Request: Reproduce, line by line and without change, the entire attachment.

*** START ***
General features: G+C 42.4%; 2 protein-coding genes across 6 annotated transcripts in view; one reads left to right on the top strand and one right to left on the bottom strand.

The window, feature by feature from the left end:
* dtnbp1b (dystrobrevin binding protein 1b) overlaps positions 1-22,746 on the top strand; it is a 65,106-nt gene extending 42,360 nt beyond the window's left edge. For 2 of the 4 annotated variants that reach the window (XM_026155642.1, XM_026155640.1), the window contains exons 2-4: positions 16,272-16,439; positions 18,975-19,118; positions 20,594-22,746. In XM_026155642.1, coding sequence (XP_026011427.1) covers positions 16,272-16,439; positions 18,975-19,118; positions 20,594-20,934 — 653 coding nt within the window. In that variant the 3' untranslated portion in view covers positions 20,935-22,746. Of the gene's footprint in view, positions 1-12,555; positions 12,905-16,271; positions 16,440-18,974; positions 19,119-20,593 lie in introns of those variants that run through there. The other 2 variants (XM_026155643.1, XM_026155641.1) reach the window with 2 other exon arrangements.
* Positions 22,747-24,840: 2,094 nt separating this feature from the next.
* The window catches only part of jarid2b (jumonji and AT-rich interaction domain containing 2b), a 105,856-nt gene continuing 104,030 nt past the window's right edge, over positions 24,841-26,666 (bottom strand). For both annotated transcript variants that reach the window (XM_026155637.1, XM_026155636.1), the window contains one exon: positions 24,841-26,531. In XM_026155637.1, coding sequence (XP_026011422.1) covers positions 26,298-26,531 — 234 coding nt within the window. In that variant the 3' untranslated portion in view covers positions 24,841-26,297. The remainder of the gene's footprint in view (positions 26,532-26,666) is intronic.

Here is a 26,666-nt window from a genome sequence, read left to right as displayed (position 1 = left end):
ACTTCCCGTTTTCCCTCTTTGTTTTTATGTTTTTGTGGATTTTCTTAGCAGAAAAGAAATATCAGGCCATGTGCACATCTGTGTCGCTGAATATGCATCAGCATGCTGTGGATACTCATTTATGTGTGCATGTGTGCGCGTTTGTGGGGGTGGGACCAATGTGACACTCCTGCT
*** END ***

General features: G+C 42.4%; 2 protein-coding genes across 6 annotated transcripts in view; one reads left to right on the top strand and one right to left on the bottom strand.

The window, feature by feature from the left end:
* dtnbp1b (dystrobrevin binding protein 1b) overlaps positions 1-22,746 on the top strand; it is a 65,106-nt gene extending 42,360 nt beyond the window's left edge. For 2 of the 4 annotated variants that reach the window (XM_026155642.1, XM_026155640.1), the window contains exons 2-4: positions 16,272-16,439; positions 18,975-19,118; positions 20,594-22,746. In XM_026155642.1, coding sequence (XP_026011427.1) covers positions 16,272-16,439; positions 18,975-19,118; positions 20,594-20,934 — 653 coding nt within the window. In that variant the 3' untranslated portion in view covers positions 20,935-22,746. Of the gene's footprint in view, positions 1-12,555; positions 12,905-16,271; positions 16,440-18,974; positions 19,119-20,593 lie in introns of those variants that run through there. The other 2 variants (XM_026155643.1, XM_026155641.1) reach the window with 2 other exon arrangements.
* Positions 22,747-24,840: 2,094 nt separating this feature from the next.
* The window catches only part of jarid2b (jumonji and AT-rich interaction domain containing 2b), a 105,856-nt gene continuing 104,030 nt past the window's right edge, over positions 24,841-26,666 (bottom strand). For both annotated transcript variants that reach the window (XM_026155637.1, XM_026155636.1), the window contains one exon: positions 24,841-26,531. In XM_026155637.1, coding sequence (XP_026011422.1) covers positions 26,298-26,531 — 234 coding nt within the window. In that variant the 3' untranslated portion in view covers positions 24,841-26,297. The remainder of the gene's footprint in view (positions 26,532-26,666) is intronic.

Here is a 26,666-nt window from a genome sequence, read left to right as displayed (position 1 = left end):
ACTTCCCGTTTTCCCTCTTTGTTTTTATGTTTTTGTGGATTTTCTTAGCAGAAAAGAAATATCAGGCCATGTGCACATCTGTGTCGCTGAATATGCATCAGCATGCTGTGGATACTCATTTATGTGTGCATGTGTGCGCGTTTGTGGGGGTGGGACCAATGTGACACTCCTGCT